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Acceptance Angle in Fiber Optics

Definition: the maximum incidence angle of a light ray which can be used for injecting light into a fiber core or waveguide

German: Akzeptanzwinkel in der Faseroptik

Category: fiber optics and waveguides

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URL: https://www.rp-photonics.com/acceptance_angle_in_fiber_optics.html

The acceptance angle of an optical fiber is defined based on a purely geometrical consideration (ray optics): it is the maximum angle of a ray (against the fiber axis) hitting the fiber core which allows the incident light to be guided by the core. The sine of that acceptable angle (assuming an incident ray in air or vacuum) is called the numerical aperture, and it is essentially determined by the refractive index contrast between core and cladding of the fiber, assuming that the incident beam comes from air or vacuum:

acceptance angle of fiber

Here, ncore and ncladding are the refractive indices of core and cladding, respectively, and n0 is the refractive index of the medium around the fiber, which is close to 1 in case of air.

acceptance angle of a fiber
Figure 1: An incident light ray is first refracted and then undergoes total internal reflection at the core–cladding interface. However, that works only if the incidence angle is not too large.

Calculating the acceptance angle of a fiber

Core index:
Cladding index:
Index of input medium:
Numerical aperture: calc
Acceptance angle: calc

Enter input values with units, where appropriate. After you have modified some values, click a "calc" button to recalculate the field left of it.

Further Remarks

For a strongly multimode waveguide, the acceptance angle can be used to estimate the maximum input angle of a laser beam for which a high launch efficiency of the waveguide can be achieved. For single-mode fibers, however, this rule does not hold, as explained in the following.

The concept of ray optics (geometrical optics) is not fully appropriate for describing the operation details of optical fibers, because wave aspects are important – particularly for fibers with small core such as single-mode fibers, while the approximation is more appropriate for large-core multimode fibers. A real light beam (for example, a laser beam) is not well resembled by a ray, since it inevitably has both a finite beam radius and a finite beam divergence. Therefore, there is in reality not a well-defined transition between guidance and non-guidance, when a beam angle is varied; the launch efficiency varies gradually. Only in the limit of a highly multimode waveguide, such estimates based on geometrical optics become reasonably accurate.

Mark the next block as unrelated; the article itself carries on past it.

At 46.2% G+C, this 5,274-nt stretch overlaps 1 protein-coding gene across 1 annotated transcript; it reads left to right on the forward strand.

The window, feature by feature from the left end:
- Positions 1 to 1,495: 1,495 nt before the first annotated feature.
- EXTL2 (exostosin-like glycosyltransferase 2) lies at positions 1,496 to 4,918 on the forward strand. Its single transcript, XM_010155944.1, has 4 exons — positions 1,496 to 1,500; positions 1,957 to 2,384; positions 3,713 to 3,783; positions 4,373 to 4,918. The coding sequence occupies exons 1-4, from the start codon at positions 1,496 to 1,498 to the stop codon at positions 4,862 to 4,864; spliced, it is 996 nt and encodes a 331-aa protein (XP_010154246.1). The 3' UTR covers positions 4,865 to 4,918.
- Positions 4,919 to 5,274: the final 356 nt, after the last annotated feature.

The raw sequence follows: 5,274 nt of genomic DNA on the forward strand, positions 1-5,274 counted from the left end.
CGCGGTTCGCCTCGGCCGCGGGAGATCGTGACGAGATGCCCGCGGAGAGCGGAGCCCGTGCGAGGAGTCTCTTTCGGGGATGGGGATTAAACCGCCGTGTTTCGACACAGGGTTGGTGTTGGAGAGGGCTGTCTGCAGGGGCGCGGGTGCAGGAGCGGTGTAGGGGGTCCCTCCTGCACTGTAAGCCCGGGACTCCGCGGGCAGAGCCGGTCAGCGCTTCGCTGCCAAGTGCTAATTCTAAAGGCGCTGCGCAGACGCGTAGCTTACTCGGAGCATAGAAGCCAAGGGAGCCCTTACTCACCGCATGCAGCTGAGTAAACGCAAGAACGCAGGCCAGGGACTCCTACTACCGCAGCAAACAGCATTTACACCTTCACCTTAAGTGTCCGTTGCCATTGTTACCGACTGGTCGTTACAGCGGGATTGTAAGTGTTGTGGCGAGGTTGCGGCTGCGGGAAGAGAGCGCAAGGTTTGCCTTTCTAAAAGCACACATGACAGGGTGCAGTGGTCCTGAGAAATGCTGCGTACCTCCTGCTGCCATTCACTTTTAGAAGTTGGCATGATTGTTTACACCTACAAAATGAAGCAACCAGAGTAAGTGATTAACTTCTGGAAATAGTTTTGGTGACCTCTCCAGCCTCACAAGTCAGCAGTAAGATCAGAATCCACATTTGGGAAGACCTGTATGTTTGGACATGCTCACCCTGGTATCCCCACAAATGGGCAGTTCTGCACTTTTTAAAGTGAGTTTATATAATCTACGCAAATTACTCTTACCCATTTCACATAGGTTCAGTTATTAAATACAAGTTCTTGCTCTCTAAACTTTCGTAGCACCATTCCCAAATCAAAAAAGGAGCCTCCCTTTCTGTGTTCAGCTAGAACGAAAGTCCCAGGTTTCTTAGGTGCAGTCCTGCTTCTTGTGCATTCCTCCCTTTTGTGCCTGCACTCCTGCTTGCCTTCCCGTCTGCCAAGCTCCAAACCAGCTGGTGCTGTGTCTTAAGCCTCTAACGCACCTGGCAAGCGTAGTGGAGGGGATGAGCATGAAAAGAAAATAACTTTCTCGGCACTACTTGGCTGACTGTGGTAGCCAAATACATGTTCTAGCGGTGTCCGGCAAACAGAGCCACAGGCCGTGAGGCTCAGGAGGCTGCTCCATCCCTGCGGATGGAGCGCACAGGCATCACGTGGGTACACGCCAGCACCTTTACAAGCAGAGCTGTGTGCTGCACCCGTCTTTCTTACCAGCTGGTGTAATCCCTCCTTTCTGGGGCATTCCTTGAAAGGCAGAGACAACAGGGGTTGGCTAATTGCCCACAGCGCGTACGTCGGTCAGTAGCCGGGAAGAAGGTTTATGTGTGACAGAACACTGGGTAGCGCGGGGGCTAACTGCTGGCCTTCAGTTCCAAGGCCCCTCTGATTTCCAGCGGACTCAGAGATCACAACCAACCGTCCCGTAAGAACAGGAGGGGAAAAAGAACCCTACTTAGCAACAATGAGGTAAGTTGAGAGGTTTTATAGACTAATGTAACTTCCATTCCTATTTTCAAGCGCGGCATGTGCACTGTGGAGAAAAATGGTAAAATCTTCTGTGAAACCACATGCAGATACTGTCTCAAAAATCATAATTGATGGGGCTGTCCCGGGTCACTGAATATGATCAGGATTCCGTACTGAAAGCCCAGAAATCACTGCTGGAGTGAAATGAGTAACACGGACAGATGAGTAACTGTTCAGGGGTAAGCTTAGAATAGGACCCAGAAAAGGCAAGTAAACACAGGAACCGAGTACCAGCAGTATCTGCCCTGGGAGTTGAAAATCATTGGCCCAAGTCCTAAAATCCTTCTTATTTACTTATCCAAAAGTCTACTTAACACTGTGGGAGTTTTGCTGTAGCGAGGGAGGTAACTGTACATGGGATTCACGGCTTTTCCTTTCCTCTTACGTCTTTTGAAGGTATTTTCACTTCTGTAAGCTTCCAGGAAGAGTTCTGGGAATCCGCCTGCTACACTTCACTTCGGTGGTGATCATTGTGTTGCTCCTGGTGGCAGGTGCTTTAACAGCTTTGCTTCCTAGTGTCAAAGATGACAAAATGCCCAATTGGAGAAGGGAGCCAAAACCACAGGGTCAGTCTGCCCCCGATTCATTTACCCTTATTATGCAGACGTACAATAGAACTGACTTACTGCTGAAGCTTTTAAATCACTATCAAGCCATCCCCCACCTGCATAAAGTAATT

Note that the term acceptance angle also plays a role in nonlinear optics – see the article on critical phase matching.

Questions and Comments from Users

2020-07-04

If a fiber is immersed in water, how does that change its acceptance angle?

Answer from the author:

The acceptance angle is substantially reduced, as you can calculate with the formula given above.

2021-03-13

How do you calculate the maximum acceptance angle in water and in air for the case of an uncladded fiber?

Answer from the author:

If you just mean an optically homogeneous fiber, not having core and cladding, and you can regard the surrounding air or water as your cladding. Just use the calculator above.

2021-04-07

Does the angle of exit of light from a step-index multimode fiber tell you anything about the angle of entry?

Answer from the author:

Theoretically, that angle should be preserved, but any bending of the fiber or imperfections of the fiber structure may easily spoil that relation.

2021-09-04

Why is the acceptance angle not dependent on the diameter? Isn't there any diffraction effects? Or doesn't the divergence angle of the gaussian beam come into play?

Answer from the author:

The acceptance angle is based on purely geometric reasoning (geometrical optics). Diffraction is not considered in that context. Within wave optics, where diffraction can be considered, there is no precisely defined acceptance angle.

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See also: numerical aperture, fibers, waveguides, total internal reflection, fiber optics
and other articles in the category fiber optics and waveguides

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